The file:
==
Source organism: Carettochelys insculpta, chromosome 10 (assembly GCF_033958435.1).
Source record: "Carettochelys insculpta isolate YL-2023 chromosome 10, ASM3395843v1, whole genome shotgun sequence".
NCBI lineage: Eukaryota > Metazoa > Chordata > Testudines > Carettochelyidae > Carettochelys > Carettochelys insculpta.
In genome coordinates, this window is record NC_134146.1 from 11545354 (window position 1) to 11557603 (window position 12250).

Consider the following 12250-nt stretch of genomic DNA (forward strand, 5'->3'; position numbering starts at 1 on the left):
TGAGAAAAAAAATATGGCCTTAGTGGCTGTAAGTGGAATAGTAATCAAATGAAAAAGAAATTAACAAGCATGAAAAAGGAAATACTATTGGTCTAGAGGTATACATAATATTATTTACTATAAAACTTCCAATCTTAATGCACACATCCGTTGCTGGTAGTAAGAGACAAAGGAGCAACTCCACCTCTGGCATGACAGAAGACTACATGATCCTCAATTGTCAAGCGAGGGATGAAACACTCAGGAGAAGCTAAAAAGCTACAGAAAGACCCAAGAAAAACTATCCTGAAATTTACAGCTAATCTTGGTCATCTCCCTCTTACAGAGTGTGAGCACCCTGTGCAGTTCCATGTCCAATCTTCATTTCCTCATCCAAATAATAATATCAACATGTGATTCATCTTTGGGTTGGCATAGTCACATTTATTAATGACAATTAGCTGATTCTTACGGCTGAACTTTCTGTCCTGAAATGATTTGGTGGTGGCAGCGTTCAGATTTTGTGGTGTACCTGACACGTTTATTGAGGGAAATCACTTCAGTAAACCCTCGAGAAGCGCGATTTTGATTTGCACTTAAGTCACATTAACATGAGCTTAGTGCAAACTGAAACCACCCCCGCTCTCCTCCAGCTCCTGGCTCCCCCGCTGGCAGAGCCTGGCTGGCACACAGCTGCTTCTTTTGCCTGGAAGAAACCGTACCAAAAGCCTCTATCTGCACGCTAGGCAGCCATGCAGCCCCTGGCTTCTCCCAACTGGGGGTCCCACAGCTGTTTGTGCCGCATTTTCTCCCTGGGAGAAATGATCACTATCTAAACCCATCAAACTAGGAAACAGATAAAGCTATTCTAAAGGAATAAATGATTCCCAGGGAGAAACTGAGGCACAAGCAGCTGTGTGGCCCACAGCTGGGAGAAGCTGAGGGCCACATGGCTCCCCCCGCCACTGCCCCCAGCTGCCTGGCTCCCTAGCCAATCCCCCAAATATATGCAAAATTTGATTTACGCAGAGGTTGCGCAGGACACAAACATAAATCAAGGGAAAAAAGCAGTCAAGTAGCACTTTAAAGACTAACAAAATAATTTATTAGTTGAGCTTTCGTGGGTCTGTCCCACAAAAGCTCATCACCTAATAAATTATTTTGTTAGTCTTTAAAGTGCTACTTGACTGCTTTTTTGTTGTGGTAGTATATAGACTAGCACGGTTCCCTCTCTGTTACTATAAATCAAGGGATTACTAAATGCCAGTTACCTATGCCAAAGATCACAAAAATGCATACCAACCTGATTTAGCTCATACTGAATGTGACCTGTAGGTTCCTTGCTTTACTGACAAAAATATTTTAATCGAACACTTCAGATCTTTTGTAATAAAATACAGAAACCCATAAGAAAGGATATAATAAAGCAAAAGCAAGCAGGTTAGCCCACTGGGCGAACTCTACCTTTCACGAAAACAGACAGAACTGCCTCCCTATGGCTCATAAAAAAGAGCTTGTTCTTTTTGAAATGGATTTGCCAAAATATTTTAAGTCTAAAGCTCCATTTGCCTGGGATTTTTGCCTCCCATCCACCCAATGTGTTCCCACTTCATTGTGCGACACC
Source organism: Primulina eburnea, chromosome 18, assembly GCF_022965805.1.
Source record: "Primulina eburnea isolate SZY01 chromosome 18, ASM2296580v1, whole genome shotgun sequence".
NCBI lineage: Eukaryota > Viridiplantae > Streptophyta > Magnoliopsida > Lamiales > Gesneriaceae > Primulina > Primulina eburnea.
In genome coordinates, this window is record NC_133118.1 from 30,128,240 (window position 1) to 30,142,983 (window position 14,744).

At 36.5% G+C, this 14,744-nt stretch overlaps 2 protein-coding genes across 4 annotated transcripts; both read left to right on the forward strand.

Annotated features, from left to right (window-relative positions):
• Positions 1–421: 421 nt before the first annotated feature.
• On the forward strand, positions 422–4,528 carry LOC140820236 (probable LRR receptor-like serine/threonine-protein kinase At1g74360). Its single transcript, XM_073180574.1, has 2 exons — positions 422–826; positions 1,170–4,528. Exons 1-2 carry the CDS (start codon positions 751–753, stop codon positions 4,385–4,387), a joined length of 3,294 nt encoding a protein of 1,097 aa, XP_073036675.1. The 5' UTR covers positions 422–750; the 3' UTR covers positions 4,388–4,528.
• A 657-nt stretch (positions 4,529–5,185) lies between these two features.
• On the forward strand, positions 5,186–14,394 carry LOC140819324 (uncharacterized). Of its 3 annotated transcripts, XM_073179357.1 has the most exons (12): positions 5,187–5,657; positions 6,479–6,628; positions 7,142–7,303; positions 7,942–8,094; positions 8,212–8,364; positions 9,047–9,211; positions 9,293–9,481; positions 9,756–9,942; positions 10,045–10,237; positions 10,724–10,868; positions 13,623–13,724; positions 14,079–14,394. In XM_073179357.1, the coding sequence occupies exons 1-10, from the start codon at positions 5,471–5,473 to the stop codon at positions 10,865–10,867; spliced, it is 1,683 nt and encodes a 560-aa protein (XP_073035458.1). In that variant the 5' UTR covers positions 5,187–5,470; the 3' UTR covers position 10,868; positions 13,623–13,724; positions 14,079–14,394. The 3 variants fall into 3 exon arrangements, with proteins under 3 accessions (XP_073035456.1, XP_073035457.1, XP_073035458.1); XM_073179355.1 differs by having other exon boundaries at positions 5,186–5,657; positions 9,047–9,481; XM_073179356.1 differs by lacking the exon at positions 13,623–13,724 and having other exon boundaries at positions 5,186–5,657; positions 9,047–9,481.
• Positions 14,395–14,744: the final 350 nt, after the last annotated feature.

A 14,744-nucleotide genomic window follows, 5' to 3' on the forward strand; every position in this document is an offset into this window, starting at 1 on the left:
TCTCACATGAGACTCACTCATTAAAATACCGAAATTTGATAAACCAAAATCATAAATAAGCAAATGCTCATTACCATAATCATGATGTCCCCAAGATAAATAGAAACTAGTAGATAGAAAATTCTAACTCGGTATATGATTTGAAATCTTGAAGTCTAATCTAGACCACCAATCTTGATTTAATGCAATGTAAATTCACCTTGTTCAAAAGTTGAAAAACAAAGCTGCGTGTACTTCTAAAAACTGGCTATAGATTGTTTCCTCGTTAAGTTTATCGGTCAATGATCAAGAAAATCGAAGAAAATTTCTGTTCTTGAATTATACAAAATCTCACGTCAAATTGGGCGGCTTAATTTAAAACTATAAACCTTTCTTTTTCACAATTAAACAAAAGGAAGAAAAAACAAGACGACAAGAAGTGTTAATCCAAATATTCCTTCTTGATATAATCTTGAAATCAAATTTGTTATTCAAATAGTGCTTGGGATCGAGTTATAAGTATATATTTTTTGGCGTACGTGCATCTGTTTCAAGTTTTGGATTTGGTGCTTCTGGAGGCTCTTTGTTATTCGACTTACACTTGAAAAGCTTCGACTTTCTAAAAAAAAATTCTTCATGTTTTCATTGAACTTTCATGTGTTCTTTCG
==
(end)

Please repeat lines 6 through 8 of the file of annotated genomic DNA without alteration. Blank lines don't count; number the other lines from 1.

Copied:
TGAGAAAAAAAATATGGCCTTAGTGGCTGTAAGTGGAATAGTAATCAAATGAAAAAGAAATTAACAAGCATGAAAAAGGAAATACTATTGGTCTAGAGGTATACATAATATTATTTACTATAAAACTTCCAATCTTAATGCACACATCCGTTGCTGGTAGTAAGAGACAAAGGAGCAACTCCACCTCTGGCATGACAGAAGACTACATGATCCTCAATTGTCAAGCGAGGGATGAAACACTCAGGAGAAGCTAAAAAGCTACAGAAAGACCCAAGAAAAACTATCCTGAAATTTACAGCTAATCTTGGTCATCTCCCTCTTACAGAGTGTGAGCACCCTGTGCAGTTCCATGTCCAATCTTCATTTCCTCATCCAAATAATAATATCAACATGTGATTCATCTTTGGGTTGGCATAGTCACATTTATTAATGACAATTAGCTGATTCTTACGGCTGAACTTTCTGTCCTGAAATGATTTGGTGGTGGCAGCGTTCAGATTTTGTGGTGTACCTGACACGTTTATTGAGGGAAATCACTTCAGTAAACCCTCGAGAAGCGCGATTTTGATTTGCACTTAAGTCACATTAACATGAGCTTAGTGCAAACTGAAACCACCCCCGCTCTCCTCCAGCTCCTGGCTCCCCCGCTGGCAGAGCCTGGCTGGCACACAGCTGCTTCTTTTGCCTGGAAGAAACCGTACCAAAAGCCTCTATCTGCACGCTAGGCAGCCATGCAGCCCCTGGCTTCTCCCAACTGGGGGTCCCACAGCTGTTTGTGCCGCATTTTCTCCCTGGGAGAAATGATCACTATCTAAACCCATCAAACTAGGAAACAGATAAAGCTATTCTAAAGGAATAAATGATTCCCAGGGAGAAACTGAGGCACAAGCAGCTGTGTGGCCCACAGCTGGGAGAAGCTGAGGGCCACATGGCTCCCCCCGCCACTGCCCCCAGCTGCCTGGCTCCCTAGCCAATCCCCCAAATATATGCAAAATTTGATTTACGCAGAGGTTGCGCAGGACACAAACATAAATCAAGGGAAAAAAGCAGTCAAGTAGCACTTTAAAGACTAACAAAATAATTTATTAGTTGAGCTTTCGTGGGTCTGTCCCACAAAAGCTCATCACCTAATAAATTATTTTGTTAGTCTTTAAAGTGCTACTTGACTGCTTTTTTGTTGTGGTAGTATATAGACTAGCACGGTTCCCTCTCTGTTACTATAAATCAAGGGATTACTAAATGCCAGTTACCTATGCCAAAGATCACAAAAATGCATACCAACCTGATTTAGCTCATACTGAATGTGACCTGTAGGTTCCTTGCTTTACTGACAAAAATATTTTAATCGAACACTTCAGATCTTTTGTAATAAAATACAGAAACCCATAAGAAAGGATATAATAAAGCAAAAGCAAGCAGGTTAGCCCACTGGGCGAACTCTACCTTTCACGAAAACAGACAGAACTGCCTCCCTATGGCTCATAAAAAAGAGCTTGTTCTTTTTGAAATGGATTTGCCAAAATATTTTAAGTCTAAAGCTCCATTTGCCTGGGATTTTTGCCTCCCATCCACCCAATGTGTTCCCACTTCATTGTGCGACACC
Source organism: Primulina eburnea, chromosome 18, assembly GCF_022965805.1.
Source record: "Primulina eburnea isolate SZY01 chromosome 18, ASM2296580v1, whole genome shotgun sequence".